CommunityVoices

Civil political engagement is one of the most important life lessons to be learned in a college setting. Universities were designed to be a free marketplace of ideas, where students of all colors and creeds can respectfully express their opinions.

We, without a doubt, have moved away from that idea. With identity politics and cancel culture ravaging our universities, it is more important now than ever before for us to advocate for healthy levels of political discourse and allow for multiple points of view to be expressed.

According to a study conducted by the American Association of Colleges and Universities, slightly more than a third of students strongly agree that it's safe for their peers to hold an unpopular opinion. Similarly, less than a third of students strongly agreed that students are respectful toward each other when discussing controversial ideas. On a separate note, data from the University of California at Los Angeles suggests that college professors are moving further to the left.

As a result, conservative voices are silenced on college campuses. According to the National Conference for Community and Justice, the philosophy of intersectionality, which dominates campus culture, suggests that there is an interconnected nature of social categorizations such as race, class and gender that apply to a given individual or group. Modern advocates for the idea have taken it to an extreme and as a result have strayed away from the original idea, going so far as to use this idea to limit free speech on campus.

While I agree that all people need to be given a platform and the ability to express themselves, modern intersectionality limits the ability to have a free marketplace of ideas on campus and values one opinion over the other simply on the basis of gender, race or identity.

Jean Luc Reynolds

Reynolds is an aerospace engineering junior and Community Voices columnist for The Shorthorn.

Sociology professor Bradley Campbell at California State University describes how the ideas of safe spaces, microaggressions and intersectionality have shaped today’s victimhood culture, and how some have misconstrued the original idea of intersectionality to fit their status as a victim. As a result, subscribers to the idea desire to shut down speech that, in their opinion, would otherwise offend designated victim groups through microaggressions.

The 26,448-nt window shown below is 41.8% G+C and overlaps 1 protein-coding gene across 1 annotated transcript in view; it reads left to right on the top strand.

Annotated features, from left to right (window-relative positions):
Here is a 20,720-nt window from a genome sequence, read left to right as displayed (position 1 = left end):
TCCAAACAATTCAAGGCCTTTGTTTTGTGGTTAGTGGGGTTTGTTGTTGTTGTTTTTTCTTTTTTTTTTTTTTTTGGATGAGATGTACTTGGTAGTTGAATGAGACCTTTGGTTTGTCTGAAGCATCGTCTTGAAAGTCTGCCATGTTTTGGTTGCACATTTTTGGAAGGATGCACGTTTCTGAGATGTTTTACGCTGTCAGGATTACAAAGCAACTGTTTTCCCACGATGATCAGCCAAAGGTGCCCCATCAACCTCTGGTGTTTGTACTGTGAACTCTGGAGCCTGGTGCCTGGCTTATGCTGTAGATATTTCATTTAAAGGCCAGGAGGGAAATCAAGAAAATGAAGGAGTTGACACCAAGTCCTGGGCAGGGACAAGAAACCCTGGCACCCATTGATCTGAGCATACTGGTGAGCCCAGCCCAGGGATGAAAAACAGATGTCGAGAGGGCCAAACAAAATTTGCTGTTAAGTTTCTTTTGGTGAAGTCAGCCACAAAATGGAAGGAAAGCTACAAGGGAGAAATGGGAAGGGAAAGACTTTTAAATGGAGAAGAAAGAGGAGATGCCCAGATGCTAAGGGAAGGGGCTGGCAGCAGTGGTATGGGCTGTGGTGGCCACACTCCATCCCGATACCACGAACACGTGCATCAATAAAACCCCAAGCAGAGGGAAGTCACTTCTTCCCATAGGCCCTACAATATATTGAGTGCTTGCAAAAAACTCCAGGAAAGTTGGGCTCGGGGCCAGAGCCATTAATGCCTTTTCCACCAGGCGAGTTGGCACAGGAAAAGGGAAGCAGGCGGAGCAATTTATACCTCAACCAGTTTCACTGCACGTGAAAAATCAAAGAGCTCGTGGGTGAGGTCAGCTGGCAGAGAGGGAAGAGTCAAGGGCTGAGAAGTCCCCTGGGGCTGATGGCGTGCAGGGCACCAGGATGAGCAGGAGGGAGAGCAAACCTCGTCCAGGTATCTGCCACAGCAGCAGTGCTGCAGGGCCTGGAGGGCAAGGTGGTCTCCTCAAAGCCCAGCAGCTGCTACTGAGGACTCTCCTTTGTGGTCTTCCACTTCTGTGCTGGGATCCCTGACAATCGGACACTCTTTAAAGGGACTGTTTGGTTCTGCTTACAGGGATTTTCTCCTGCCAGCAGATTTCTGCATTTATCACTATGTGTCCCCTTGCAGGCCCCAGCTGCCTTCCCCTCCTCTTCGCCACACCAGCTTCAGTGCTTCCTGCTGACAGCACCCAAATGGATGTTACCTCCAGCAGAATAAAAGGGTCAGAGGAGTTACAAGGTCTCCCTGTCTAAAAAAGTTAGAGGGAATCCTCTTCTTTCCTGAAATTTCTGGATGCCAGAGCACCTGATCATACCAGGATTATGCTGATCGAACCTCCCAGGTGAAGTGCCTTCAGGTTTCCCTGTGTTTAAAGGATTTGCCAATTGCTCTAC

According to social psychologist Jonathan Haidt at New York University, microaggressions are small word choices that seem on their face to have no malicious intent but that are thought of as a kind of violence nonetheless. I, as a white male, am committing a microaggression against a white transgender person if I accidentally refer to them with the wrong pronoun.

I support the right of transgender individuals to identify and express themselves freely. However, I also support people’s right to criticize the idea of transgenderism, even if I disagree with those criticisms.

Haidt believes the movement seeks to turn campuses into “safe spaces” where young adults are shielded from uncomfortable words or ideas. Furthermore, the movement seeks to punish anyone who interferes with that aim, even accidentally. Lisa Feldman Barrett, Northeastern University psychology professor, wrote an article for The New York Times actually arguing that some speech and microaggressions can be a form of violence.

What does this mean? Essentially, the idea that speech is violence is used to justify silencing conservative voices on campus. Your speech, according to this frame of thinking, is an act of violence that must not be allowed. By labeling certain speech as violence, there is an implication that people should act in self-defense when confronted by this speech. At some universities, students have gone so far as to heckle and assault conservative speakers. This idea is extremely corrosive to our republic and our campus.

As a citizen, I believe we should respect other points of view and how other citizens want to live. The issue with cancel culture, the new “woke” wave of the Democratic Party and its influence on campuses is that it specifically intrudes into our lives and desires to change how we conduct ourselves.

Conservative speaker Michael Knowles at The Daily Wire was openly assaulted by a student during a speech on a Missouri campus while questioning transgenderism. This “physical violence to counter verbal violence” standard is a practice that must be addressed and quashed immediately.

We are currently experiencing the textbook consequence of an echochamber, and people within it tend to utilize degrading attacks that lambaste those with opposing political views. It is time to cancel “cancel culture” and embrace a world with a free marketplace of ideas where students are treated like adults, rather than victims.

opinion-editor.shorthorn@uta.edu

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